DENVER — Federal prosecutors have ruled out the death penalty for the confessed gunman in the Colorado Springs 2015 Planned Parenthood shooting, according to a court filing submitted Wednesday.
The court was notified federal prosecutors would not be pursuing the death penalty for Robert Dear, who is facing 65 counts of violating the Freedom of Access to Clinic Entrances Act and three counts of use of a firearm during a crime of violence resulting in death where the killing is a murder.
Dear has been in federal custody in Denver and was indicted by a federal grand jury in December 2019 where he faced new charges and insisted he was competent to stand trial.
According to the indictment, Dear went to the Planned Parenthood clinic on Nov. 27, 2015, intending to wage "war" because the clinic offered abortion services, creating a five-hour standoff with several law enforcement and public safety agencies. Dear had with him four SKS rifles, five handguns, two additional rifles, a shotgun, more than 500 rounds of ammunition, as well as propane tanks.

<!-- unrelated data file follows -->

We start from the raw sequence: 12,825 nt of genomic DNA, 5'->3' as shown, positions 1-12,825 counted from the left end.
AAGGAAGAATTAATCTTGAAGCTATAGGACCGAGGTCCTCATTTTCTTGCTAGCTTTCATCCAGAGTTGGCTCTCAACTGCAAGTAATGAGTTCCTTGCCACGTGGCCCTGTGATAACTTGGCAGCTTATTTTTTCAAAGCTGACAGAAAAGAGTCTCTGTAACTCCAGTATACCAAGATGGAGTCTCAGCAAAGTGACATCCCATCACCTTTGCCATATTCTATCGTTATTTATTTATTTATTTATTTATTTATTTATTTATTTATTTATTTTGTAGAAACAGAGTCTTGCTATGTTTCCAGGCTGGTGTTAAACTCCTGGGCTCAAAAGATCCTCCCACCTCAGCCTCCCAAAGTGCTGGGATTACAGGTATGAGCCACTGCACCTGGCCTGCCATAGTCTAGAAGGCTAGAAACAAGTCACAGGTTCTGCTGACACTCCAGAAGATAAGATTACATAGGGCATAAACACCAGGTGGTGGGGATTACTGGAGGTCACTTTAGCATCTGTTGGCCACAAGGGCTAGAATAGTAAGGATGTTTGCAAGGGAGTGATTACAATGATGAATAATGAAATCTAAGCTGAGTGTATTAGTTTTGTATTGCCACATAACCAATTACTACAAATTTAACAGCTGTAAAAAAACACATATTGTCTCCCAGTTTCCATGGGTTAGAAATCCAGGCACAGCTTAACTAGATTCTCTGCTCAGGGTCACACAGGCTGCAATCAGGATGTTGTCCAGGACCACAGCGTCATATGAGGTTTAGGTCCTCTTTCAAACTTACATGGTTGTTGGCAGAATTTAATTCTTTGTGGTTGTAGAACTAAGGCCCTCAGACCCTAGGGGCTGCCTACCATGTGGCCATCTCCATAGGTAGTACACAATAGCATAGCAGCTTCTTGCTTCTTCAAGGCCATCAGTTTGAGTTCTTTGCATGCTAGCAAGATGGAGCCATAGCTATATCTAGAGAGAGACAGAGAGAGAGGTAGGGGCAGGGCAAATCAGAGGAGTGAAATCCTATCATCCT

Three people who were killed in the attack were UCCS Police officer Garrett Swasey, Ke-Arre Stewart, and Jennifer Markovsky. Eight others were injured, including four police officers.
He has been deemed incompetent to stand trial and represent himself each time in state courts – the first judgment coming in May 2016. Earlier this year, Dear told the judge during a competency review, "I am not crazy. I am just a religious zealot."
The U.S. Attorney’s Office has said in the past that if Dear is convicted in the federal case and if the death penalty is not considered, he could face a minimum of 10 years up to life in prison.
Previous competency hearings took place every 90 days, but under new law will be set for every 60 days though the pandemic has impacted court cases this year.
Robert Dear indicted by federal grand jury for 2015 Planned Parenthood shooting
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